Seconding Carl Zimmer. Also, David Quammen and E.O. Wilson. FWIW, I didn't find Dawkins's science writing at all agenda-driven, unless "This is science; it is beautiful and maddening and we'd better damn well understand it" is an agenda.
posted by Emperor SnooKloze at 12:46 PM on May 15, 2010


Great suggestions so far! I've marked the ones along the vein I'm looking for as best answers.

For the person who suggested Sacks: I've read The Man Who Mistook His Wife For A Hat and found Sacks' prose to be written in a way that values spectacle over science, which I wouldn't have minded as much if his tone matched that: it just seemed dry and clinical while the content said "look at how cool the brain is!" Do you think I'd enjoy any of his other works more than that?
posted by Bleusman at 12:50 PM on May 15, 2010


Seeing Voices by Sacks is a great look into the world of Deaf culture if you can get through the bazillion footnotes and is much more science-writing and geared a little less towards a popular audience.
posted by jessamyn at 12:54 PM on May 15, 2010


Some scattered suggestions:

A Commotion in the Blood by Hall is a fascinating look at the history and science of immunotherapy for cancer. It's quite balanced and talks about both the successes, and the countless failures of the field.

How Doctors Think by Jerome Groopman expounds upon the intricacies of clinical practice, and reads much like Atul Gawande's writings in Complications.

Sherwin Nuland is a general surgeon and historian of medicine at Yale, and has written a number of excellent lay books integrating the biology of medicine with its history, including Doctors, How We Live, and How We Die.

The Puzzle People is a first-person narrative of the experiences of Tom Starzl as he pioneered solid organ transplantation.

Billion Dollar Molecule on the search for a better anti-rejection drug.

The Microbe Hunters is a classic look at microbiology, and a number of high profile scientists attribute their interest in biology to this book.

Grand Rounds is a weekly collection of interesting posts from a number of biomedical bloggers who range from students to physicians to patients.
posted by NucleophilicAttack at 2:44 PM on May 15, 2010 [1 favorite]


You will love Mutants by Armand Marie Leroi. He explores the variety of human forms and their genetic basis using examples from history (bearded ladies, siamese twins, pygmies, castratos, etc). An amazon reviewer said this which I think is exactly right: "Mutants could have been turned into a freak show by a lesser writer or one with the desire to titillate, but Leroi handles the subject directly and with the right level of sensitivity.". I finished it having learned a lot, and I already study physiology and genetics, and it was great fun to read.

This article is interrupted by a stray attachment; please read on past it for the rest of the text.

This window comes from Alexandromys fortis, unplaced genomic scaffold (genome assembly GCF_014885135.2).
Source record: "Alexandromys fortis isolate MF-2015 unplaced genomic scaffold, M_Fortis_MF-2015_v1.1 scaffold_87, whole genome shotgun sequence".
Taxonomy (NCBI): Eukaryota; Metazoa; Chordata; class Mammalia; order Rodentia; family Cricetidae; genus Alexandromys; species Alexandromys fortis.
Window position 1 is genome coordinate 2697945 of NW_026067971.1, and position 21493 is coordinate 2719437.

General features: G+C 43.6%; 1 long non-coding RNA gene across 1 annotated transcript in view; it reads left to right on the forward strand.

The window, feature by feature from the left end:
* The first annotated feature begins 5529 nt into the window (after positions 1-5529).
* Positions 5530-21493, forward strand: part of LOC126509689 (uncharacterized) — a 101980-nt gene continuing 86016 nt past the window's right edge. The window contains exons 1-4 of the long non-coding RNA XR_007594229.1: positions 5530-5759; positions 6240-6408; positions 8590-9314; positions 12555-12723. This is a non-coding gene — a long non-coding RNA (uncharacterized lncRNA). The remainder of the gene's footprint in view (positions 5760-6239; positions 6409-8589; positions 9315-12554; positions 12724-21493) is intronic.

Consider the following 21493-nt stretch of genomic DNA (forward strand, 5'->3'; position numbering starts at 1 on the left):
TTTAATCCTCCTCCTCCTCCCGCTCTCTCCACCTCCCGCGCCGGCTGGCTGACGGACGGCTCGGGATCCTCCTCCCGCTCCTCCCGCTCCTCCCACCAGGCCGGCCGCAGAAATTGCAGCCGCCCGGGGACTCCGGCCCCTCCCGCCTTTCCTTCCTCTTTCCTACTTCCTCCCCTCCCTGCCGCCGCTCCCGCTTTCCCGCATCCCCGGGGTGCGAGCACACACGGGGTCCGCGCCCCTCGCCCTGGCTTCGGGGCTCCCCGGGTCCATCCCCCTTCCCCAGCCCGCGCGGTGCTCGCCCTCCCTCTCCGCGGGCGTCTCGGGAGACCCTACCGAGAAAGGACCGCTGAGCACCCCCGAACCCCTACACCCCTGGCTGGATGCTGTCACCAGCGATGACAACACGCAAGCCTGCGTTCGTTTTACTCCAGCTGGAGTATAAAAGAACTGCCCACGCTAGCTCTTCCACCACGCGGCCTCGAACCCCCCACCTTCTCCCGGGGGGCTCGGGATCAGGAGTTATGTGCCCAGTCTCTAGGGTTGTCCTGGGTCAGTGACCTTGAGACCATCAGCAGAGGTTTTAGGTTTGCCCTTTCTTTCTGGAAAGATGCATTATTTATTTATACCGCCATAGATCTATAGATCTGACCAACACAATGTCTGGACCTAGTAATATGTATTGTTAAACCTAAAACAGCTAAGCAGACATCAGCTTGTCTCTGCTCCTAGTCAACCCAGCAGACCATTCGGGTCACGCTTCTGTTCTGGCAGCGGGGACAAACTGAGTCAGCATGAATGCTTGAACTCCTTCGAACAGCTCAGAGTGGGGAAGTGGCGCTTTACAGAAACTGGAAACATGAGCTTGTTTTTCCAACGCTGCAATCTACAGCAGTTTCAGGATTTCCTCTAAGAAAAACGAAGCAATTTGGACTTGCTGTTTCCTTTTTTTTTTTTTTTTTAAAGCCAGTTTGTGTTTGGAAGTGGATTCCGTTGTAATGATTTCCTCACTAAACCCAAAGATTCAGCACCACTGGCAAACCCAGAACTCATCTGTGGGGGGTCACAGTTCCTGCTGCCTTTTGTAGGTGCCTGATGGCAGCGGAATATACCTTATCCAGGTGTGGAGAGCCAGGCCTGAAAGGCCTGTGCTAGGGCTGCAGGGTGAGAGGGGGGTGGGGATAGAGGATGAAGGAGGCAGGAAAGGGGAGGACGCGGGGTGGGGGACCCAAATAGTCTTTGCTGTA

I also really enjoyed the Selfish Gene by Dawkins. It's not controversial or biased in the same way as his later works but instead made me think about biology and how I approach my own research problems in a different way. I don't necessarily agree with all of it but I value the different viewpoint and flexibility of thinking.
posted by shelleycat at 3:59 PM on May 15, 2010


I liked Mary Roach's book "Stiff: The Curious lives of Human Cadavers". An easy read and an interesting approach to medicine/biology/etc. Funny too. Haven't got to her other books yet but I plan to soon.
posted by MsKim at 4:58 PM on May 15, 2010 [1 favorite]


"The Trouble with Testosterone" and other books by Robert Sapolsky. He's fantastic!
posted by Knowyournuts at 5:38 PM on May 15, 2010 [1 favorite]


I've really enjoyed Nick Lane's style of writing. I've read two of his books and would highly recommend them, particularly Power, Sex, Suicide: Mitochondria and the Meaning of Life.
posted by sciencemandan at 5:57 PM on May 15, 2010 [1 favorite]


Eisner's For Love of Insects is a fascinating memoir of his career and it shows you the joy of science in that he finds these insects, asks fairly simple questions and then follows the questions into some really neat science. The writing is good.
posted by sciencegeek at 4:29 AM on May 16, 2010